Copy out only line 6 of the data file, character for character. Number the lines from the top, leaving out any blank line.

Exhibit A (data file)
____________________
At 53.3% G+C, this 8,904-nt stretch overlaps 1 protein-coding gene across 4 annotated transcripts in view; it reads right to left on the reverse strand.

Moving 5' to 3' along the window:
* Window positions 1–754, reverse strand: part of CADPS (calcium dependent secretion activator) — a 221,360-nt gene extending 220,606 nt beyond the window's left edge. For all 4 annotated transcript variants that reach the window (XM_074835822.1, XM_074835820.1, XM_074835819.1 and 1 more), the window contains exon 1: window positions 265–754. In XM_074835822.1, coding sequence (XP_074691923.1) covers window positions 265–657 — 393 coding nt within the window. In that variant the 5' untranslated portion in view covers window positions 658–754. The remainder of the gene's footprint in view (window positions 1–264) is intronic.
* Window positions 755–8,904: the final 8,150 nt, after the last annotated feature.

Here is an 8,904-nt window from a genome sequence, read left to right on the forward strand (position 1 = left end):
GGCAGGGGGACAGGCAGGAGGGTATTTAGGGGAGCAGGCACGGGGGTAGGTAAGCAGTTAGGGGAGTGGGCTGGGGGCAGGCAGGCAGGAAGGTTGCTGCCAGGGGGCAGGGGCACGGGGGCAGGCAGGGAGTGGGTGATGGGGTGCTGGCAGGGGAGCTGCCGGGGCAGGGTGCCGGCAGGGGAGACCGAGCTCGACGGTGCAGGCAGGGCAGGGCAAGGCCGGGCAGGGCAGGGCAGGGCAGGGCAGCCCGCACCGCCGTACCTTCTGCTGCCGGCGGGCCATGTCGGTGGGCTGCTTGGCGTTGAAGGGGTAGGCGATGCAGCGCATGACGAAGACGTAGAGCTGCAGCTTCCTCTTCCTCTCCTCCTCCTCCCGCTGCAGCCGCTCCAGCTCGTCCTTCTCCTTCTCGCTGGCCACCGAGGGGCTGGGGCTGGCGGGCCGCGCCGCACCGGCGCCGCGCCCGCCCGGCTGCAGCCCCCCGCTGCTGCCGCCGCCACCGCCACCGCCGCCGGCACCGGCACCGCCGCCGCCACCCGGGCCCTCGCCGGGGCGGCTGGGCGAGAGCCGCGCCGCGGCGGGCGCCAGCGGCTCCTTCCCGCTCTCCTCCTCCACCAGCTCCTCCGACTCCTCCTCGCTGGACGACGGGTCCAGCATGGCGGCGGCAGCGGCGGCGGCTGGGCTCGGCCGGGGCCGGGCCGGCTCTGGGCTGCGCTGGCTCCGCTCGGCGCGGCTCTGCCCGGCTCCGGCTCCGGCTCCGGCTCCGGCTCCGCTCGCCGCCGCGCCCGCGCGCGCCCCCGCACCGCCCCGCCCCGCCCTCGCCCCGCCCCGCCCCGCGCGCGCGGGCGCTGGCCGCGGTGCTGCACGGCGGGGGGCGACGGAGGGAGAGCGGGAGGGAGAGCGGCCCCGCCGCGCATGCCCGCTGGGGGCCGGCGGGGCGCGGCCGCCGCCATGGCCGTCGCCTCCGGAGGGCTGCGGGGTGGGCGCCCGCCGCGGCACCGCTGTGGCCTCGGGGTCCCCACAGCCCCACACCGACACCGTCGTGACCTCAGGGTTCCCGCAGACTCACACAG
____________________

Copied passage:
GGCAGGGGGACAGGCAGGAGGGTATTTAGGGGAGCAGGCACGGGGGTAGGTAAGCAGTTAGGGGAGTGGGCTGGGGGCAGGCAGGCAGGAAGGTTGCTGCCAGGGGGCAGGGGCACGGGGGCAGGCAGGGAGTGGGTGATGGGGTGCTGGCAGGGGAGCTGCCGGGGCAGGGTGCCGGCAGGGGAGACCGAGCTCGACGGTGCAGGCAGGGCAGGGCAAGGCCGGGCAGGGCAGGGCAGGGCAGGGCAGCCCGCACCGCCGTACCTTCTGCTGCCGGCGGGCCATGTCGGTGGGCTGCTTGGCGTTGAAGGGGTAGGCGATGCAGCGCATGACGAAGACGTAGAGCTGCAGCTTCCTCTTCCTCTCCTCCTCCTCCCGCTGCAGCCGCTCCAGCTCGTCCTTCTCCTTCTCGCTGGCCACCGAGGGGCTGGGGCTGGCGGGCCGCGCCGCACCGGCGCCGCGCCCGCCCGGCTGCAGCCCCCCGCTGCTGCCGCCGCCACCGCCACCGCCGCCGGCACCGGCACCGCCGCCGCCACCCGGGCCCTCGCCGGGGCGGCTGGGCGAGAGCCGCGCCGCGGCGGGCGCCAGCGGCTCCTTCCCGCTCTCCTCCTCCACCAGCTCCTCCGACTCCTCCTCGCTGGACGACGGGTCCAGCATGGCGGCGGCAGCGGCGGCGGCTGGGCTCGGCCGGGGCCGGGCCGGCTCTGGGCTGCGCTGGCTCCGCTCGGCGCGGCTCTGCCCGGCTCCGGCTCCGGCTCCGGCTCCGGCTCCGCTCGCCGCCGCGCCCGCGCGCGCCCCCGCACCGCCCCGCCCCGCCCTCGCCCCGCCCCGCCCCGCGCGCGCGGGCGCTGGCCGCGGTGCTGCACGGCGGGGGGCGACGGAGGGAGAGCGGGAGGGAGAGCGGCCCCGCCGCGCATGCCCGCTGGGGGCCGGCGGGGCGCGGCCGCCGCCATGGCCGTCGCCTCCGGAGGGCTGCGGGGTGGGCGCCCGCCGCGGCACCGCTGTGGCCTCGGGGTCCCCACAGCCCCACACCGACACCGTCGTGACCTCAGGGTTCCCGCAGACTCACACAG